In Memoriam Lars Vogt = BRAHMS: Double Concerto; VIOTTI: Violin Concerto; DVORAK: Silent Woods – Christian Tetzlaff, Tanja Tetzlaff, Paavo Järvi –

by | Oct 29, 2023 | Classical CD Reviews | 0 comments

BRAHMS: Double Concerto; VIOTTI: Violin Concerto No. 22 in A minor; DVORAK: Silent Woods for Cello and Orchestra, Op. 68/5 – Chistian Tetzlaff, violin/ Tanja Tetzlaff, cello/ Deutsches Symphonie-Orchester Berlin/ Paavo Järvi – Ondine ODE 1423-2 (9/18/23) (60:43) [Distr. by Naxos] ****: 

Recorded 21-23 December 2022, this program could bear the rubrics “reconciliation” and “consolation” for its musical content, since the project means to pay tribute to the Tetzlaffs lamented, artistic partner, pianist Lars Vogt (1970-2022). The conductor originally involved with the recording, Robin Ticciati, had to withdraw due to illness, and Paavo Järvi, no less a friend and admirer of Lars Vogt, stepped in.  

From the opening cello cadenza, the music seems to invoke a plea for compassion and understanding, especially given the historical, 1887 context, which had incurred a social distancing of Brahms and his friend, violinist Joseph Joachim, with Brahms’s having sided with Joachim’s wife after divorce proceedings. The academic aspect of the Double Concerto, its allusions to Mozart’s Sinfonia Concertante and direct quotes from Viotti’s A Minor Violin Concerto, fuse a massive orchestral tour de force with a chamber music medium, a hybrid of breadth and intimacy.  Along with the sheer, virtuoso fluency of Christian and Tanja Tetzlofff, the orchestral tissue as led by conductor Järvi bears a consistent intensity, certainly a rival to the great, past collaborations by Heifetz and Feuermann, Oistrakh and Fournier, Szeryng and Starker. Christian Tetzlaff’s tone rings with the kind of yearning sentiment we recall in the work of Yehudi Menuhin. The old Brahms motto, F-A-E (frei aber einsam), here presented as a permutation, A-E-F, would have had immediate appeal to violinist Joachim, especially since Brahms contributed to the FAE Sonata of 1853 that realized the talents of Brahms, Joachim, and Albert Dietrich. 

The lovely Andante in D Major, ¾, opening for the duo in octaves, admits the notion of blissful collaboration, to which the orchestra adds a bucolic, lyric element, reaching almost a point of static poignancy. Järvi and ensemble assume a relatively brisk tempo in this second movement, not opting to linger in maudlin meditation. The last movement, Vivace non troppo, 2/4, enjoys a fervent dash appropriate to the gypsy style Brahms honed while a youth who collaborated with violinist Remenyi. The buoyant interplay of the major parts, confirming the notion of the composition’s being essentially a symphony with concertante duo parts, extends to the open-work from flute and woodwinds. The evolution of the descending, main theme soon switches into the major mode of A for a muscular, decisive coda.

Of the 29 violin concertos written by Giovanni Battista Viotti (1755-1824), that in A Minor, No. 22 (1794), stands out for its combination of galant and virtuoso styles. Viotti,  the founder of the modern, French school of violin practice, conceived this concerto for the London audience. It first made an impression upon this reviewer via Isaac Stern, both with Eugene Ormandy on record and with Pierre Monteux in performance at Tanglewood. The 1953 Carnegie Hall collaboration by Yehudi Menuhin and Dimitri Mitropoulos realizes the Fritz Kreisler edition of the score. Brahms pays homage in the clarinet part of his Double Concerto, quoting the five-note sequence: D-F-E-D-F and its permutations that Joachim would intone with his own fervor. Conductor Järvi sets a delicately brisk pace for the opening Moderato, which soon introduces the sweet countertheme and its lively postlude, rife with rocket figures. Brahms called the work “one of my very special raptures.”  The orchestral episodes, tutti, project the pomposo flair that Paganini will seize upon and exploit, even as the lyric element offers a pre-Bellini bel canto line. Tetzlaff’s rapid passagework rather dazzles in its easy fluency of execution, shifting seamlessly into Viotti’s ornamental arioso. The first movement cadenza plays like a preparatory study for any number of Paganini caprices.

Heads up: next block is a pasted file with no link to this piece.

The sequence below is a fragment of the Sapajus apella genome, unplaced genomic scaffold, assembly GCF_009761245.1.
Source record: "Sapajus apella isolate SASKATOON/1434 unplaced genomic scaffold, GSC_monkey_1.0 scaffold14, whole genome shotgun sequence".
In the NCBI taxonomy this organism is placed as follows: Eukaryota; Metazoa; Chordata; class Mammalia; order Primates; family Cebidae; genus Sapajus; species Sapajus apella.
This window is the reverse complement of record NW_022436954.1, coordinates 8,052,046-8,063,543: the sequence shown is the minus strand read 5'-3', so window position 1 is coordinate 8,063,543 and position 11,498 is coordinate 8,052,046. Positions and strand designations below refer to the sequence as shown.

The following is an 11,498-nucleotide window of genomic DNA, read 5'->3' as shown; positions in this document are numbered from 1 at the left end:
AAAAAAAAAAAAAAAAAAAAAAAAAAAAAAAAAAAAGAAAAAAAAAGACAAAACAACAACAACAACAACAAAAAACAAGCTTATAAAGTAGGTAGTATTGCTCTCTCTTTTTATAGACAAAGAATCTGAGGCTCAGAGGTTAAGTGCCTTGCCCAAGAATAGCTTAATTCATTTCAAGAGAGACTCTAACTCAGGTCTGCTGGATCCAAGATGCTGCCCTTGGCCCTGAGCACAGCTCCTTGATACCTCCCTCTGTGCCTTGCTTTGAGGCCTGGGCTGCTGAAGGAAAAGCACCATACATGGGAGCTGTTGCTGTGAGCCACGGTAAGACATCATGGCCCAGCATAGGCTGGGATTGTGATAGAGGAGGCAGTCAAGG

The second movement, Adagio, conductor Järvi sets as andantino, urging the sequence-based melodic line along so Tetzlaff might show off his easy facility in pre-Bellini bel canto style. That Brahms would adapt the use of sequences in his own melodic formulas and development sections has become common parlance. The last movement, Agitato assai, hustles vigorously, displaying Tetzlaff in command of a light, flexible bow style, staccato and spiccato, easily reminiscent of the bravura stye set by Ruggiero Ricci and Salvatore Accardo. No less virtuosic are Viotti’s harmonic shifts, allowing his abrupt changes of mood and meter a dramatic flair. The interplay of violin and flute parts enjoys the sonic resonance afforded by Recording Producer and Mixer Christoph Franke. 

The disc concludes with cellist Tanja Tetzlaff in concert with conductor Järvi in Antonin Dvorak’s Silent Woods (Waldesruhe) of 1883 (rev. 1893), here, a declaration of tearful memory and contemplation of the late Lars Vogt. The piece had been conceived for piano four hands, the fifth part of the cycle. Marked Lento e molto cantabile, the opening part in D-flat Major captures the ecstatic serenity in Nature, a glowing pantheism. The flute adds the eternal song to be found in woodlands. The middle section, Un pochettino più mosso sings in the manner of Tchaikovsky, in the dark, enharmonic color of C# Minor. The Lento returns, more illumined, to resolve into a coda of evaporating bliss. 

–Gary Lemco

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